“And be sure to take on board enough food for your family and for all the animals.”
Tony Campolo was once a guest speaker at a mission rally, when he was asked to lead in prayer for a missionary doctor the group supported. The goal of the prayer? That God might provide the $5000 urgently needed for the medical centre the doctor ran.
Tony informed the congregation that he would not pray for a miracle. He knew his audience was made up of people who were materially prosperous. So he declared he would pray only after everyone in the room gave all the money they had on them that day. The congregation was stunned, but when Tony started emptying his pockets they knew he was serious. After some hesitation everyone started following suit. What started as a prayer for a miracle turned into a prayer of thanksgiving; by the end of the giving they had collected $8000, much more than was needed in the first place!
It’s crazy to think civilization rested on Noah not forgetting to stop by the grocery store on the way home, isn’t it?
In Genesis 6, society had taken such a dire turn for the worse God decided to flood the earth and start over with Noah, his wife, and three sons. Over the next 100 years, Noah built an ark to the exact specifications God had given him. The Ark was 510 ft long (that’s long enough to hold three space shuttles) and 50 ft tall (the equivalent of a four-story house.) The completion of the Ark was supernatural, no doubt, but don’t mistake supernatural intervention for the absence of work ethic, talent, and study.
God could have easily spoke an ark into existence saying, “Let there be an ark,” and voila, Noah would have been the captain of the finest vessel on the sea. Noah probably suggested the creation option to God after a long day’s work looking at the blisters and splinters on his hands, but God didn’t speak a boat into existence, He spoke an idea into the heart of a man, which brings us to verse 21 of Genesis 6.
The first time I read this verse, I literally laughed out loud. Think about the lunacy of the words God spoke to Noah. After 100 years of faithful, hard work and ridicule from peers, God ends his conversation with Noah by adding, “Oh and by the way don’t forget to take enough food on board for everyone.” If I understand God’s instruction correctly, I think it means survival hinged on ramen noodles and PB&J sandwiches. Can you imagine if after 100 years of faithful obedience and hard work Noah didn’t survive because he ran out of food?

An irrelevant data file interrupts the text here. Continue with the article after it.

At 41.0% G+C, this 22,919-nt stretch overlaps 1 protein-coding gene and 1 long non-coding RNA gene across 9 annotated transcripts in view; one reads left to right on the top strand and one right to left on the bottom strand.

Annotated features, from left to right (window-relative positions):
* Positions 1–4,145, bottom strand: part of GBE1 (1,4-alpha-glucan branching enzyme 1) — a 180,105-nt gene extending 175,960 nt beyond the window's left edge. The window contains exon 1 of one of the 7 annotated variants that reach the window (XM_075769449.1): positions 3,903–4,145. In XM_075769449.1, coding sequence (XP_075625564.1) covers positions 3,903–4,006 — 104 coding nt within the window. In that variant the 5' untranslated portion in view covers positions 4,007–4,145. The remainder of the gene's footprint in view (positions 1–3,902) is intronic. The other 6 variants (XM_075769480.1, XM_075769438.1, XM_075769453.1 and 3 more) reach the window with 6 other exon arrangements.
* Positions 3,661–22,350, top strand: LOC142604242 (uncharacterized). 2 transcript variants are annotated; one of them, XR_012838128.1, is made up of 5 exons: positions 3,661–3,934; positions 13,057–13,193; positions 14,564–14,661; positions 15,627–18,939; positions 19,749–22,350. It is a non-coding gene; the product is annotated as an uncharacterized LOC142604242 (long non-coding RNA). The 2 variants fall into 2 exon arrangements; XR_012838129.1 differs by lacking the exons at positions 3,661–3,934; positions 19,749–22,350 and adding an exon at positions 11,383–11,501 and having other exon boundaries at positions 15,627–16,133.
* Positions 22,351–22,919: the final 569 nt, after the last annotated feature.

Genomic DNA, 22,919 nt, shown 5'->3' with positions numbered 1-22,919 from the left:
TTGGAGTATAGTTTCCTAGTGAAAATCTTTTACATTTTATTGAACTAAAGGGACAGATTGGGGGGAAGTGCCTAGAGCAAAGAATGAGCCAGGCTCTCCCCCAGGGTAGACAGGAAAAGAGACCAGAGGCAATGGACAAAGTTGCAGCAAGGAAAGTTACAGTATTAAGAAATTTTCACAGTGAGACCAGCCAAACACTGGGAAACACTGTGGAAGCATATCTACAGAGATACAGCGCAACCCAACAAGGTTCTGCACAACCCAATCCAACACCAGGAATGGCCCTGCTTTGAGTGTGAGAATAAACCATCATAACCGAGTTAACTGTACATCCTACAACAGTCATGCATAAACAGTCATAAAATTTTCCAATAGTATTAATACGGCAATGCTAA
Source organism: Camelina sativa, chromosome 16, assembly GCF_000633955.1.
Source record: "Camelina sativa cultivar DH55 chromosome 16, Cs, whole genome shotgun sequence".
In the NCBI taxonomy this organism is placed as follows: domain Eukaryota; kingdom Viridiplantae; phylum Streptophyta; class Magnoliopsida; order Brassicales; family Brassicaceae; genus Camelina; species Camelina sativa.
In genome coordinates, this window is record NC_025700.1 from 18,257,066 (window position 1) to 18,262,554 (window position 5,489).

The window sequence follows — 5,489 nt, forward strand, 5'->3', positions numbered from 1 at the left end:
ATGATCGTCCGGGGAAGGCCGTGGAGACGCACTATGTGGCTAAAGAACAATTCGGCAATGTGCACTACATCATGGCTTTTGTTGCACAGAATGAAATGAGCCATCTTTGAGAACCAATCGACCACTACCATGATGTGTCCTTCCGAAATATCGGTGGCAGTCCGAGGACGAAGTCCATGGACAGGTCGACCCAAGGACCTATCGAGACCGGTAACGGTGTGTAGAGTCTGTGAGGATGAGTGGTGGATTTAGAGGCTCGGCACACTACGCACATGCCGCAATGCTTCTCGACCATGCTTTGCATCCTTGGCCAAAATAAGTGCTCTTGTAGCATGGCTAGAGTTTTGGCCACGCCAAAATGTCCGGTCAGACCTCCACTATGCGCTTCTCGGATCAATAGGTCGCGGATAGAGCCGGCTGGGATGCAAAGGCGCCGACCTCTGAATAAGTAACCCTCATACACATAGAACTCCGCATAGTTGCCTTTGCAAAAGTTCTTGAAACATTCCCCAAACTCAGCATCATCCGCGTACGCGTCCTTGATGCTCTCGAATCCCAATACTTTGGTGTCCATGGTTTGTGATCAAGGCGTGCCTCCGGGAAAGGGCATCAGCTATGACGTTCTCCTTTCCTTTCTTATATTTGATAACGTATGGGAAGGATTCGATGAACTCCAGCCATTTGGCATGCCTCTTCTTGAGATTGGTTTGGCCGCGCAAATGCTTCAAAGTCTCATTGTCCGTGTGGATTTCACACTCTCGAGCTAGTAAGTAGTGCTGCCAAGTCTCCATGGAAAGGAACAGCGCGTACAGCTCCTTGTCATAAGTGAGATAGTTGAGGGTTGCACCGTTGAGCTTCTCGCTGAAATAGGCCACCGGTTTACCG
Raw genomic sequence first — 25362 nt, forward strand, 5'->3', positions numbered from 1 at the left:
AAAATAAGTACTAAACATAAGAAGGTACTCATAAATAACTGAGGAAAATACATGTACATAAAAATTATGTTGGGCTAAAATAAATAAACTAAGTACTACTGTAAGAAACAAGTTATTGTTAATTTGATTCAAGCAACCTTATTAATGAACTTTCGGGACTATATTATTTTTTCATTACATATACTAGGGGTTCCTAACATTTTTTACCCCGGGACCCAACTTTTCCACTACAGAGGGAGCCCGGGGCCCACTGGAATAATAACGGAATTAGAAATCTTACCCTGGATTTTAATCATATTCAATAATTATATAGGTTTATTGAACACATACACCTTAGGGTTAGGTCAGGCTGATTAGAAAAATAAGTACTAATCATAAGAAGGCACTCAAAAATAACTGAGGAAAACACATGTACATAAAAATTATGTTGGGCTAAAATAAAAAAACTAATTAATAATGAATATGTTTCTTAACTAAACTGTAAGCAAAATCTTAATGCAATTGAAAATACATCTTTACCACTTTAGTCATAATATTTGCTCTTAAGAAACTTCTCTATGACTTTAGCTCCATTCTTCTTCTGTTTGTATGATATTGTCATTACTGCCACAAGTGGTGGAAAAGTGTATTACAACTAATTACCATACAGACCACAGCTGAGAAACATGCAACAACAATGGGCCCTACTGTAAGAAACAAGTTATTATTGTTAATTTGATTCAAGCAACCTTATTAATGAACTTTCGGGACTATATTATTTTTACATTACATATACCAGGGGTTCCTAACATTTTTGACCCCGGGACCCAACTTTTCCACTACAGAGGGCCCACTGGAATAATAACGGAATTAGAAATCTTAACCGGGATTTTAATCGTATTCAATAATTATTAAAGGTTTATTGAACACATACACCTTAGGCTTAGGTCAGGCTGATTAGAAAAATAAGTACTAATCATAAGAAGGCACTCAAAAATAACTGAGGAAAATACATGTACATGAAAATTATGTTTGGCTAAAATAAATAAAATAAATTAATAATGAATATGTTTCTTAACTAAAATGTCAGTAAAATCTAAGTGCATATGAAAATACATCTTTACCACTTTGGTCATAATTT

I have a love-hate relationship with Bible verses like this one. I love them because it reminds me I play a key role in God’s most miraculous endeavors. I hate them because it reminds me God rarely provides supernatural help for something I can do naturally. Which raises the question, “How often do you ask God to do something you could have done yourself?”
God can heal a marriage that refuses to go to counseling
God can lift a family out debt who won’t live on a budget
God can speak to someone who forgets to pray
God can deliver an addiction in secret
But more often than not He chooses to produce extraordinary miracles through ordinary obedience. What if God has already done the hard part he’s just waiting for you to do your part? Is there something you could do that seems ordinary, but once God does his part, it could become extraordinary? Stop waiting. No more excuses. Pray hard but work harder. You never know what might happen, just about the time you think you might run out of food, God may turn a few fish into a meal for 5,000.
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